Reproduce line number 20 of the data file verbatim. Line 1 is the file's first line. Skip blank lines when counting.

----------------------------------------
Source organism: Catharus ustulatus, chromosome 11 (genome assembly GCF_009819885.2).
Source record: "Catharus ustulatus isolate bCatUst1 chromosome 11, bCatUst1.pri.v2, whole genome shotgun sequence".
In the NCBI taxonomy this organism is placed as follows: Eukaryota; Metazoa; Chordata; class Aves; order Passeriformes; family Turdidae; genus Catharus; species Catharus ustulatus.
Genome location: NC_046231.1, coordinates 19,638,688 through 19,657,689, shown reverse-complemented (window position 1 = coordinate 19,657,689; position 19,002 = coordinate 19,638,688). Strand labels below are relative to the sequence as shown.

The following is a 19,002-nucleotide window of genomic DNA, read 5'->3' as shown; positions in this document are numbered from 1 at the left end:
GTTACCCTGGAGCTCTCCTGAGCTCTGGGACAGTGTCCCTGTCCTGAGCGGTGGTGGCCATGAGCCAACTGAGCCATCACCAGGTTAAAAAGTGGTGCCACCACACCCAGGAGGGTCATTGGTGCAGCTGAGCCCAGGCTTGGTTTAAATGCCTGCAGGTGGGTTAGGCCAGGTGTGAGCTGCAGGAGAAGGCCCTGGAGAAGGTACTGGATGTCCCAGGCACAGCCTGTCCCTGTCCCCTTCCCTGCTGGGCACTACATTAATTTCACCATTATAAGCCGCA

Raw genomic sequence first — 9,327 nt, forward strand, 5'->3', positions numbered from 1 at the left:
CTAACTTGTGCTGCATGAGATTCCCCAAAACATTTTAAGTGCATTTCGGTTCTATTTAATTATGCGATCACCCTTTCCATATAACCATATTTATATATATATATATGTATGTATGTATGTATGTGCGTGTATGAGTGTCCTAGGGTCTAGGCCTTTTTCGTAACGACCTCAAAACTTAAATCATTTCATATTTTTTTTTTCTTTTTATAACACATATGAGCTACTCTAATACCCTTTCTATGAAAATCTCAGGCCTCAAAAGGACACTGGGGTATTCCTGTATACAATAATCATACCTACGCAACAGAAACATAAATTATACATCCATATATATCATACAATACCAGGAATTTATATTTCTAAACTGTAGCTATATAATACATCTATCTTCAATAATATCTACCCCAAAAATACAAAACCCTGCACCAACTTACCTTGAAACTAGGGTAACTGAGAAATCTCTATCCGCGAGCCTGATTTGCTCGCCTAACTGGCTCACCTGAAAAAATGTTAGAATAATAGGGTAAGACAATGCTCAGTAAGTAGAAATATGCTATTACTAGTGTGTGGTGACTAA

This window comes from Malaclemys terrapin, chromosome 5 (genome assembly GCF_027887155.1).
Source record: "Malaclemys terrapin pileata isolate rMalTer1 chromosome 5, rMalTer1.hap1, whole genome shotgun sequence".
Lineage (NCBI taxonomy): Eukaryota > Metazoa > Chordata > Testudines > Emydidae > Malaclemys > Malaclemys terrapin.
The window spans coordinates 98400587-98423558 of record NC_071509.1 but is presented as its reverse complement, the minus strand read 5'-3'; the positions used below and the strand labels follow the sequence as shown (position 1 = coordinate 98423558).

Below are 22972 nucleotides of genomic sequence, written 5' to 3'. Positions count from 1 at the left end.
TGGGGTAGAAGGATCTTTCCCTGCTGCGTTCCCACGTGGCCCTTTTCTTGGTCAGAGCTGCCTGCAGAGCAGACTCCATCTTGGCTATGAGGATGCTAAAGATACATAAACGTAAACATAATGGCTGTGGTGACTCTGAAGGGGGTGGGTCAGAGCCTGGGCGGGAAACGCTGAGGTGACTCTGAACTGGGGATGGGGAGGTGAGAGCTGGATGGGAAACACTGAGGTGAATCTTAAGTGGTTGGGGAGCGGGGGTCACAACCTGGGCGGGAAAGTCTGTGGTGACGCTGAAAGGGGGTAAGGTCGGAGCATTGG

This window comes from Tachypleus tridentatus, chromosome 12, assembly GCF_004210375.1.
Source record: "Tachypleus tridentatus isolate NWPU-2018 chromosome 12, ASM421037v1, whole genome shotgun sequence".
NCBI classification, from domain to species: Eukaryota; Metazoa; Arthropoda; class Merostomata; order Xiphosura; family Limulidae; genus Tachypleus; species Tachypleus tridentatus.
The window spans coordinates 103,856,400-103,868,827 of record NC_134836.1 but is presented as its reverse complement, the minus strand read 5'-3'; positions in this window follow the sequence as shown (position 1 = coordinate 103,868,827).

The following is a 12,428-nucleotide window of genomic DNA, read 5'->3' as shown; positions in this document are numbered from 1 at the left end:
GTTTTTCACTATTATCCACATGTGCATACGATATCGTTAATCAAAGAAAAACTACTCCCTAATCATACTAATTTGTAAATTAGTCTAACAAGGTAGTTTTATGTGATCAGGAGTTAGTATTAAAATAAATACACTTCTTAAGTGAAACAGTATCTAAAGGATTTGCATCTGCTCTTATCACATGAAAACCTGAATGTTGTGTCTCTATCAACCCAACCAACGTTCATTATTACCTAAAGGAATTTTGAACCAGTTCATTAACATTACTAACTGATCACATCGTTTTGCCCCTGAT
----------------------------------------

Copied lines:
GTTTTTCACTATTATCCACATGTGCATACGATATCGTTAATCAAAGAAAAACTACTCCCTAATCATACTAATTTGTAAATTAGTCTAACAAGGTAGTTTTATGTGATCAGGAGTTAGTATTAAAATAAATACACTTCTTAAGTGAAACAGTATCTAAAGGATTTGCATCTGCTCTTATCACATGAAAACCTGAATGTTGTGTCTCTATCAACCCAACCAACGTTCATTATTACCTAAAGGAATTTTGAACCAGTTCATTAACATTACTAACTGATCACATCGTTTTGCCCCTGAT